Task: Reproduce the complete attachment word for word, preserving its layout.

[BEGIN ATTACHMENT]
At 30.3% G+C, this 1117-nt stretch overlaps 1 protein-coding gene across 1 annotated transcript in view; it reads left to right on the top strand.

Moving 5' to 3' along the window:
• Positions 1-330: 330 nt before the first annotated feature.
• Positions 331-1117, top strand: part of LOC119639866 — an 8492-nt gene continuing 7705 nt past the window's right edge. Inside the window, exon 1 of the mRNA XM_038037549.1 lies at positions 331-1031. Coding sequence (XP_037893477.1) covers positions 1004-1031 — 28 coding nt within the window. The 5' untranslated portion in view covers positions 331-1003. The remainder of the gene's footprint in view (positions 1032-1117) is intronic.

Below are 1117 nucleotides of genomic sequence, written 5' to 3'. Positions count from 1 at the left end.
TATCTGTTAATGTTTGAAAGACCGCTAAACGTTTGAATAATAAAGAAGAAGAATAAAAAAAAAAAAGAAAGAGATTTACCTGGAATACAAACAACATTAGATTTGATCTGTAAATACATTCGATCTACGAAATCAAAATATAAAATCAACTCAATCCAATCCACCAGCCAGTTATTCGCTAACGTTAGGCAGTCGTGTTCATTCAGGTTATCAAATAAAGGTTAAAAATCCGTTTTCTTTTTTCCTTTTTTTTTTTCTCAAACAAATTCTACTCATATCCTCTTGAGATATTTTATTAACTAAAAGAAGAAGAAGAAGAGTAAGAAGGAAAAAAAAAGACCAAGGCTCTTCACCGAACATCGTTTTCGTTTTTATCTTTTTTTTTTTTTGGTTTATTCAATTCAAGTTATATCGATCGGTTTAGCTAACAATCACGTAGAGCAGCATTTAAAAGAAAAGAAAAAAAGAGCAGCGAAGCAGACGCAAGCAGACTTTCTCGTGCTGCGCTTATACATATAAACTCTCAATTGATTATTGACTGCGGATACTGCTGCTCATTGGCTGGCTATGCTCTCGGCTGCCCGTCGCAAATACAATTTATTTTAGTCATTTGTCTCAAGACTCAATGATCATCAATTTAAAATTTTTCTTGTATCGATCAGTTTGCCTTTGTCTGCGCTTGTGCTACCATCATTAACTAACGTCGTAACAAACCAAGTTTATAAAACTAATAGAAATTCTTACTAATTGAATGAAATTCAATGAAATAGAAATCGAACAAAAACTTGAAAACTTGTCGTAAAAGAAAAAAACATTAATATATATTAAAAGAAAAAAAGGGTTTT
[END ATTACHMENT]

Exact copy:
At 30.3% G+C, this 1117-nt stretch overlaps 1 protein-coding gene across 1 annotated transcript in view; it reads left to right on the top strand.

Moving 5' to 3' along the window:
• Positions 1-330: 330 nt before the first annotated feature.
• Positions 331-1117, top strand: part of LOC119639866 — an 8492-nt gene continuing 7705 nt past the window's right edge. Inside the window, exon 1 of the mRNA XM_038037549.1 lies at positions 331-1031. Coding sequence (XP_037893477.1) covers positions 1004-1031 — 28 coding nt within the window. The 5' untranslated portion in view covers positions 331-1003. The remainder of the gene's footprint in view (positions 1032-1117) is intronic.

Below are 1117 nucleotides of genomic sequence, written 5' to 3'. Positions count from 1 at the left end.
TATCTGTTAATGTTTGAAAGACCGCTAAACGTTTGAATAATAAAGAAGAAGAATAAAAAAAAAAAAGAAAGAGATTTACCTGGAATACAAACAACATTAGATTTGATCTGTAAATACATTCGATCTACGAAATCAAAATATAAAATCAACTCAATCCAATCCACCAGCCAGTTATTCGCTAACGTTAGGCAGTCGTGTTCATTCAGGTTATCAAATAAAGGTTAAAAATCCGTTTTCTTTTTTCCTTTTTTTTTTTCTCAAACAAATTCTACTCATATCCTCTTGAGATATTTTATTAACTAAAAGAAGAAGAAGAAGAGTAAGAAGGAAAAAAAAAGACCAAGGCTCTTCACCGAACATCGTTTTCGTTTTTATCTTTTTTTTTTTTTGGTTTATTCAATTCAAGTTATATCGATCGGTTTAGCTAACAATCACGTAGAGCAGCATTTAAAAGAAAAGAAAAAAAGAGCAGCGAAGCAGACGCAAGCAGACTTTCTCGTGCTGCGCTTATACATATAAACTCTCAATTGATTATTGACTGCGGATACTGCTGCTCATTGGCTGGCTATGCTCTCGGCTGCCCGTCGCAAATACAATTTATTTTAGTCATTTGTCTCAAGACTCAATGATCATCAATTTAAAATTTTTCTTGTATCGATCAGTTTGCCTTTGTCTGCGCTTGTGCTACCATCATTAACTAACGTCGTAACAAACCAAGTTTATAAAACTAATAGAAATTCTTACTAATTGAATGAAATTCAATGAAATAGAAATCGAACAAAAACTTGAAAACTTGTCGTAAAAGAAAAAAACATTAATATATATTAAAAGAAAAAAAGGGTTTT